Even most anti-gunners I’ve interacted with agree that people have a right to defend themselves. They may have strange ideas as to what that may or may not entail–ideas often born out of ignorance, either willfully held or not–but they tend to accept we have a right to defend ourselves. On some level, most of them don’t argue that we have a right to use weapons to defend that life, though some think we should use a bad or knife or something.
However, it seems that many people believe the right to armed self-defense is obsolete.
Gun control advocates argue that to the extent the Second Amendment’s right to keep and bear arms was meant to ensure people can defend themselves, that concern is anachronistic in modern times when we have professional police. I couldn’t help but notice that this past Summer the police, often on direct orders from mayor and public safety chiefs, often stood by while looting and rioting gripped American cities. This abdication of basic policing responsibilities rather weakens the argument that people should just rely on police, as do calls to defund the police.
So I decided to write an article about it, which is forthcoming in the Georgetown Journal of Law and Public Policy. In the article, I describe the argument that the right to armed self-defense is obsolete, go into the most detail of anything published thus far about this past Summer’s violence and the anemic law enforcement response, and then provide examples of individuals and groups that countered the violence with armed self-defense.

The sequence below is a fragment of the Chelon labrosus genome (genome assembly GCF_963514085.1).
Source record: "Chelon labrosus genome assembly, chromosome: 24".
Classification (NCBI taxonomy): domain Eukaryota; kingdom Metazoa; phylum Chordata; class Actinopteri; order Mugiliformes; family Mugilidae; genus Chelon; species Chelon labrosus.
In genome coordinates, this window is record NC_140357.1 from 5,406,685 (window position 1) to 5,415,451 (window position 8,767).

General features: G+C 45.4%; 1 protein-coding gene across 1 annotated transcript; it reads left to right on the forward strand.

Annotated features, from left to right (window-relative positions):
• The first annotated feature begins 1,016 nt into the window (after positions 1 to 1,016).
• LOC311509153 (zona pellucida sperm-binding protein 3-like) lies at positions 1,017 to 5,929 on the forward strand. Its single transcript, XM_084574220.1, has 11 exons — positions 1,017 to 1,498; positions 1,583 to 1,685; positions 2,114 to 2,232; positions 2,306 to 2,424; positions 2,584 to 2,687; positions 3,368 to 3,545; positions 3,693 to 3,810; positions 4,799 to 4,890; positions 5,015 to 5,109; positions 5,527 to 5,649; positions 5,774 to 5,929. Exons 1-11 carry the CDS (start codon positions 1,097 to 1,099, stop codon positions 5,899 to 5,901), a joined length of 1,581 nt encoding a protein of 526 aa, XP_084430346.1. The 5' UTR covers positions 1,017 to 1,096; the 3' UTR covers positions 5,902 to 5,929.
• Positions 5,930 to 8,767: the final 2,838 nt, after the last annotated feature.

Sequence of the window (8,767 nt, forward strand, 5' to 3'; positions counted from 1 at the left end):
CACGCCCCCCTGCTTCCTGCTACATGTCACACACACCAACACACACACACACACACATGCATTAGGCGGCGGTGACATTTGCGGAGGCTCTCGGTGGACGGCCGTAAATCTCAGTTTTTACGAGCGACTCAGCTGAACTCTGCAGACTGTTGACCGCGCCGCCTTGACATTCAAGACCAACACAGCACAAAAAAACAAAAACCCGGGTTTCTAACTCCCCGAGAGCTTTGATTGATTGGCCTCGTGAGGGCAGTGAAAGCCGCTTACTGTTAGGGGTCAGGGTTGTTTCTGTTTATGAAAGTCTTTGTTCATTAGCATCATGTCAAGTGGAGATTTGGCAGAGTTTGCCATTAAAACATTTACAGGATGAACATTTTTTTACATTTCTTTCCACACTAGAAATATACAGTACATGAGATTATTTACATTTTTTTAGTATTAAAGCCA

David Bernstein, who wrote the above, makes care to note that there is a difference between peaceful protestors and those who perpetrated violence on our cities’ streets. I tend to believe that if the protestors had a problem with violence, they should have either left or stopped it, but I don’t know that Bernstein and I disagree on that.
Not that it matters, of course.
At the end of the day, though, I’m more worked up by the idea that anyone can seriously think that armed self-defense is an outdated and obsolete concept.
If you look through the archives here at Bearing Arms, you’ll find countless examples of armed citizens defending either their life or the life of another with their weapons. Each of these corresponds to a situation where someone would likely be either killed or seriously injured had armed self-defense not have taken place.
To call such a concept obsolete is to completely ignore the myriad of examples that we have showing that armed self-defense is still needed. I’m honestly baffled that anyone could seriously argue that it’s not needed.
I’m not talking about those who want to make a duty to retreat the law of the land, or who want to hamstring citizens who opt to carry a gun to defend human life, either. Even most of those who advance those issues don’t try to argue the right to self-defense with a weapon is obsolete. I suppose they might think it, but they know better than to make that claim in anything approaching a serious manner.
The question I have is just how prevalent is that thinking? With luck, it never leave academia, because if it does, we’re in for difficult times ahead.
And let’s be honest, stupid ideas leave academia all the time.